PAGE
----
Your oral health and your overall health are inextricably linked. Sometimes, your dentist can spot a potential health problem well before your primary care provider might. For example, your dentist may recognize symptoms of sleep apnea or hypertension and recommend you to visit a medical doctor for the diagnosis.
The reverse is also true. An oral health problem, like gum disease, can raise your risk of other health problems such as diabetes, heart disease, or even osteoporosis. At Licata Dental in Chesterfield, Missouri, Dr. Faye Licata and our team want you to enjoy good oral health and good general health, and that’s one reason we work hard to prevent gum disease.
There are two main types of gum disease — gingivitis and periodontitis. Gingivitis is an early form of gum disease. If you have gingivitis, your gums may be swollen, red, and inflamed. With proper care and hygiene, gingivitis can be reversed.
Periodontitis is the next phase of gum disease and results from untreated gingivitis. Rather than inflammation, periodontitis involves infection. Your gums begin to pull away from your teeth, and bacteria can collect beneath them, making the problem even worse.
Regardless of the form of gum disease, the cause is the same. Harmful bacteria gets where it shouldn’t be, like just under your gum line, and causes irritation, inflammation, and eventually infection.
Unfortunately, when you have infected gums, the infection doesn’t remain confined to your mouth — although it’s bad enough there. Instead, the bacteria can reach other parts of your body and have a negative impact.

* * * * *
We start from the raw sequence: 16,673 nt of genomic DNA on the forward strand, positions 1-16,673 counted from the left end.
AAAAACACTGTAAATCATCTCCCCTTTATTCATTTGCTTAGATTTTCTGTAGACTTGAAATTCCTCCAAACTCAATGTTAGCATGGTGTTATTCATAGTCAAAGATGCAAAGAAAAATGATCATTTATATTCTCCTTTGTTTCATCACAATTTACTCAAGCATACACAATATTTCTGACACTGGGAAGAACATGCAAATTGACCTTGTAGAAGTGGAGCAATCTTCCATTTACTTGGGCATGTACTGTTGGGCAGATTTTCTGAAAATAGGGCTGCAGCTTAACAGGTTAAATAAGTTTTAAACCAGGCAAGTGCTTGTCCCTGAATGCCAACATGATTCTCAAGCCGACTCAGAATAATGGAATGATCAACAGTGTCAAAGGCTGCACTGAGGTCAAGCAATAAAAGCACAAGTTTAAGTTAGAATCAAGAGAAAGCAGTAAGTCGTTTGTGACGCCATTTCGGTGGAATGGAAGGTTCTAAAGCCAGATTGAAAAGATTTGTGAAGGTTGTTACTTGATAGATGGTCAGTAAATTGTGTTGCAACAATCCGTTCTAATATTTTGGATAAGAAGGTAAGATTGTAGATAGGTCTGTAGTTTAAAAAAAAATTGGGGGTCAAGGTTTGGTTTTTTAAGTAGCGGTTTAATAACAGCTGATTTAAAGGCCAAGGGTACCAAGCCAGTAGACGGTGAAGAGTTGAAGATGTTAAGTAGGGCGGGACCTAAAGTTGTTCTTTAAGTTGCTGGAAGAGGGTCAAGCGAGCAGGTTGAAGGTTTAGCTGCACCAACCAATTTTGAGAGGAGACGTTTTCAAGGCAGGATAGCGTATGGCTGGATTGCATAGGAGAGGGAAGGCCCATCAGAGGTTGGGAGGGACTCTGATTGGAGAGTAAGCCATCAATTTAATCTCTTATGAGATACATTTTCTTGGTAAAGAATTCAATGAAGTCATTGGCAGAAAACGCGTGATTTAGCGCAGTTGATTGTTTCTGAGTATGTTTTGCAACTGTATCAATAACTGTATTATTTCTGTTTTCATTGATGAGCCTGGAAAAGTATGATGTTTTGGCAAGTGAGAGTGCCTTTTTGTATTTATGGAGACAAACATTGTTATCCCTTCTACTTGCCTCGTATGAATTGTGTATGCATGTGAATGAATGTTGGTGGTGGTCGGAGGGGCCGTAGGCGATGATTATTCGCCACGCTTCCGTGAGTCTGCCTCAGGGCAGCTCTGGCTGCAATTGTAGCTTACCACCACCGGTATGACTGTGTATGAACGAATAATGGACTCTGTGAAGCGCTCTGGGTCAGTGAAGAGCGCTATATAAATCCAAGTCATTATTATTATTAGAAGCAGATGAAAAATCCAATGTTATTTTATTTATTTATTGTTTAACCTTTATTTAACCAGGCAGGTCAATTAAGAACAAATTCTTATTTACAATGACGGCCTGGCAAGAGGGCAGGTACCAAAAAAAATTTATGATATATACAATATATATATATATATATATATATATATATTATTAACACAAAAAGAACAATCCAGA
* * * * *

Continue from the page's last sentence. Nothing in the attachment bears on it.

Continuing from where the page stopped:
Experts estimate that some 120 other diseases and conditions are somehow linked to gum disease, although the association is often unclear. Researchers don’t always know if gum disease causes another problem or if the other problem makes you more susceptible to gum disease.
Some conditions, though, are associated often enough that it’s clear there’s a relationship between them.
Researchers think that the relationship between diabetes and gum disease is a two-way street. Diabetics tend to have less capacity for healing, because their immune systems don’t work as well. This makes it more difficult for their body to respond when they have an early type of gum disease like gingivitis.
Additionally, there’s evidence that periodontitis can cause higher blood glucose levels, and make it more difficult to control blood sugar. Those with diabetes need to be extra vigilant about attending regular dental appointments and maintaining good dental hygiene.
Although there are links between gum disease and cardiovascular disease, scientists don’t completely understand how the two conditions affect each other. There’s some evidence that bacteria from your mouth can enter your bloodstream and cause inflammation and plaque buildup in your arteries.
Heart disease and gum disease share several risk factors, as well, so it could simply be that people who develop one tend to develop the other. For example, being overweight and smoking are both big risk factors for gum disease and for cardiovascular disease.
Osteoporosis is a loss of bone density. Some early studies suggest that weakened jaw bones can lead to tooth loss.
There may also be links between gum disease and respiratory disease like pneumonia, and some forms of cancers.
Periodontitis causes oral health issues, but it seems it can also impact your overall health. The best thing to do? Take good care of your oral health. See Dr. Licata twice a year for cleanings and checkups. Brush your teeth thoroughly twice a day, and floss once a day.
Call us for an appointment at 636-532-2101 or book a visit online today!